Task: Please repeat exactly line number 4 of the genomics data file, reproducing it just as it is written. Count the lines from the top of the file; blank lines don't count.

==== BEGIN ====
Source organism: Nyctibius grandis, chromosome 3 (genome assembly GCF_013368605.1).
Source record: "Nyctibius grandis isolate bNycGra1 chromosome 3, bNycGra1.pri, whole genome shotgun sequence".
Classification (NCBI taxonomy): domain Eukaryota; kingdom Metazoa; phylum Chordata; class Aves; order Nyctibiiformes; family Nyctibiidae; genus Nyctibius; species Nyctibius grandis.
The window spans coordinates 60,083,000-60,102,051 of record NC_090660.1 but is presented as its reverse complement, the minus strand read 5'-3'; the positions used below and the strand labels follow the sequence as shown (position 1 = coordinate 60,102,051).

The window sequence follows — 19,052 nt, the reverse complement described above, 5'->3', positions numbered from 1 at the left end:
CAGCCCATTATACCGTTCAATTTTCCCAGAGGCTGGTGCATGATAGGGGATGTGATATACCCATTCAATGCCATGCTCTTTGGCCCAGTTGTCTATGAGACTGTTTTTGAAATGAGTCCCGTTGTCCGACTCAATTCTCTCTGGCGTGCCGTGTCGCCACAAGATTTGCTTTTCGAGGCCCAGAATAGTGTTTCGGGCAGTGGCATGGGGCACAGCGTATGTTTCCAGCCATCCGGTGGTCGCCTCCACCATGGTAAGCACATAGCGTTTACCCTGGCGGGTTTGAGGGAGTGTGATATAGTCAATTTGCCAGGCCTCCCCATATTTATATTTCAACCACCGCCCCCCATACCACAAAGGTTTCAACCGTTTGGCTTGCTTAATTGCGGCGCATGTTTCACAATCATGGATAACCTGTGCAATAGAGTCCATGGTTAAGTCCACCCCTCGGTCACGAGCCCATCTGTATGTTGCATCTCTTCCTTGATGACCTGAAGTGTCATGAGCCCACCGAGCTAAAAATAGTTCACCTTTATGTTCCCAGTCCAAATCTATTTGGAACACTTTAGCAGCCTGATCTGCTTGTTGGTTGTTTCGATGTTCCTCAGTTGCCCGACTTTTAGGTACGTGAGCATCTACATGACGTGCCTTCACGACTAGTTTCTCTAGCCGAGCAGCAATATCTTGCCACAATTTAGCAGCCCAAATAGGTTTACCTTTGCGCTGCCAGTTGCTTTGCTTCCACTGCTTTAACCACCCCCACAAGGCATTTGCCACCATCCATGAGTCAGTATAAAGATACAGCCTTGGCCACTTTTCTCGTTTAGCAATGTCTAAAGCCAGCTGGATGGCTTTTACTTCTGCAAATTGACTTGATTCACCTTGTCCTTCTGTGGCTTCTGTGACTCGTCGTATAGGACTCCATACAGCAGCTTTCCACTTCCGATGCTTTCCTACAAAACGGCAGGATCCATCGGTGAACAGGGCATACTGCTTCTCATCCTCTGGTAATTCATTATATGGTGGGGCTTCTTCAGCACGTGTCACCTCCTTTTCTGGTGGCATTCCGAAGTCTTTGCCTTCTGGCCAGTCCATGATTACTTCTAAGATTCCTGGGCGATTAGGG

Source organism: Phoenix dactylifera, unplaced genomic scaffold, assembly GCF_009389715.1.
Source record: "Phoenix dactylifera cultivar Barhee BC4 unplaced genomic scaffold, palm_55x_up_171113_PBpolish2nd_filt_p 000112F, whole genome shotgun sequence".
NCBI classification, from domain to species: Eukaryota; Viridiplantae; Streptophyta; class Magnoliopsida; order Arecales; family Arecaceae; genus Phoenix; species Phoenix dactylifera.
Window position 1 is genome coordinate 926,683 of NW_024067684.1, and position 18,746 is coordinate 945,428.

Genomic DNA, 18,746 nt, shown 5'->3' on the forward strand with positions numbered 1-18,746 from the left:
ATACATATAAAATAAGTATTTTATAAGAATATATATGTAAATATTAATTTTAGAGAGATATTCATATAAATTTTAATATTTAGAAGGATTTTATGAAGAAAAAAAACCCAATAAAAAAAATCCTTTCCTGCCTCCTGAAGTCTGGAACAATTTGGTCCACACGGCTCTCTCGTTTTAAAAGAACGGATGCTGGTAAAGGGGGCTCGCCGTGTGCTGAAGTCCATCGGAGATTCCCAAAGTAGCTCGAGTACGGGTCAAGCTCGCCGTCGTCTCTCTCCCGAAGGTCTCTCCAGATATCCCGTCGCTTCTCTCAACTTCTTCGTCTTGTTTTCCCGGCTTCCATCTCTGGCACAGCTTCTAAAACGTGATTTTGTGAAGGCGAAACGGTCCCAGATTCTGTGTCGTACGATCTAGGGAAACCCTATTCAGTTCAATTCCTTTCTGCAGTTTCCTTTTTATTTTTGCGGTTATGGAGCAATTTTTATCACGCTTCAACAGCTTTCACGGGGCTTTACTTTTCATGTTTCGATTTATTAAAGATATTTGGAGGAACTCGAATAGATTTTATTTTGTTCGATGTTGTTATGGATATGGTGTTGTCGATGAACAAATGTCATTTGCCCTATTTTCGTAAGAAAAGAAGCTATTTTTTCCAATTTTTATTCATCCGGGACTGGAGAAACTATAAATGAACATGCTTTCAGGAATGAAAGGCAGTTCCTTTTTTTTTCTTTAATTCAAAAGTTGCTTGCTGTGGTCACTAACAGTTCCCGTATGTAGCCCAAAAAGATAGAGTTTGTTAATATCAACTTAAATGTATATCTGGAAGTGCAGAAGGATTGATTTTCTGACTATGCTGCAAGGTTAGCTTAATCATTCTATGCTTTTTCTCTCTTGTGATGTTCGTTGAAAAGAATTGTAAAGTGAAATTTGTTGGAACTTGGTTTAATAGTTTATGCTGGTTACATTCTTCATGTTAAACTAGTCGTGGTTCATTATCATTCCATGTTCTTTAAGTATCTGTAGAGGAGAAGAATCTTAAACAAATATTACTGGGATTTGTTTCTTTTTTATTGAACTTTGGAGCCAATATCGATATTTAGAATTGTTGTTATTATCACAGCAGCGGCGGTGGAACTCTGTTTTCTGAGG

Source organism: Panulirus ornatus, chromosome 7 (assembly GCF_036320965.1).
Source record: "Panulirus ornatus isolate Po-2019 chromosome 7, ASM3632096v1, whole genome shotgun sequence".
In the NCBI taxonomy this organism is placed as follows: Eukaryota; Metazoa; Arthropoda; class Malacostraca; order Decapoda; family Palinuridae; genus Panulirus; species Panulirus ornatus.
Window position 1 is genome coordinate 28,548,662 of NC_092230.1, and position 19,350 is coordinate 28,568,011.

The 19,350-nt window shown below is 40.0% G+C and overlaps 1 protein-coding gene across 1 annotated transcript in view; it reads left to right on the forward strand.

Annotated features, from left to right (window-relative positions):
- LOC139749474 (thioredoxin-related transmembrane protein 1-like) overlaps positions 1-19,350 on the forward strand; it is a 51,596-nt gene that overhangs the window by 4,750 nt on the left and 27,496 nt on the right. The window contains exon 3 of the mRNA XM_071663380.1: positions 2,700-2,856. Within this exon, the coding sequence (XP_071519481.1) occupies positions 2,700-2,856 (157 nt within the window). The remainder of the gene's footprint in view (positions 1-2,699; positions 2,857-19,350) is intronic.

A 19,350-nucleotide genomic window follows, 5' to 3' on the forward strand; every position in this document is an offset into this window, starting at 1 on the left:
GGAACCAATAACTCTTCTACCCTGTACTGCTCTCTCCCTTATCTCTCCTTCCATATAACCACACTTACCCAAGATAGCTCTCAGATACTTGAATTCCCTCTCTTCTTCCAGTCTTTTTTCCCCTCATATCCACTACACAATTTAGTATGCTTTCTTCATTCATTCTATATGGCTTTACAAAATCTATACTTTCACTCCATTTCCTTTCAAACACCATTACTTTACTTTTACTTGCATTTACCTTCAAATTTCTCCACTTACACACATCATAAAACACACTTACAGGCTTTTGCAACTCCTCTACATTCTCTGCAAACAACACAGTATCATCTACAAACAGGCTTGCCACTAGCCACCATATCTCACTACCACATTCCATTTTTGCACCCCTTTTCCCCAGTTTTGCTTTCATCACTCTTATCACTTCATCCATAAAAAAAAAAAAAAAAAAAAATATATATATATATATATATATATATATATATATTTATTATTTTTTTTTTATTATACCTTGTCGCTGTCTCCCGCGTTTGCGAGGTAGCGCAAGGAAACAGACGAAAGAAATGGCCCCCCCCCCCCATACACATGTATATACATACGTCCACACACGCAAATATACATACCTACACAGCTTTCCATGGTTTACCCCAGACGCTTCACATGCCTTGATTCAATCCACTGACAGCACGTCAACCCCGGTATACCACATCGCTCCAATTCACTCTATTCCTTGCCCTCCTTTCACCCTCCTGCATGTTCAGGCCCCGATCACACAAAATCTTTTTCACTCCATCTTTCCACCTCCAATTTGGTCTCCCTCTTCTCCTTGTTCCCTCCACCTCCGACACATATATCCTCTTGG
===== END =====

The window spans coordinates 60,083,000-60,102,051 of record NC_090660.1 but is presented as its reverse complement, the minus strand read 5'-3'; the positions used below and the strand labels follow the sequence as shown (position 1 = coordinate 60,102,051).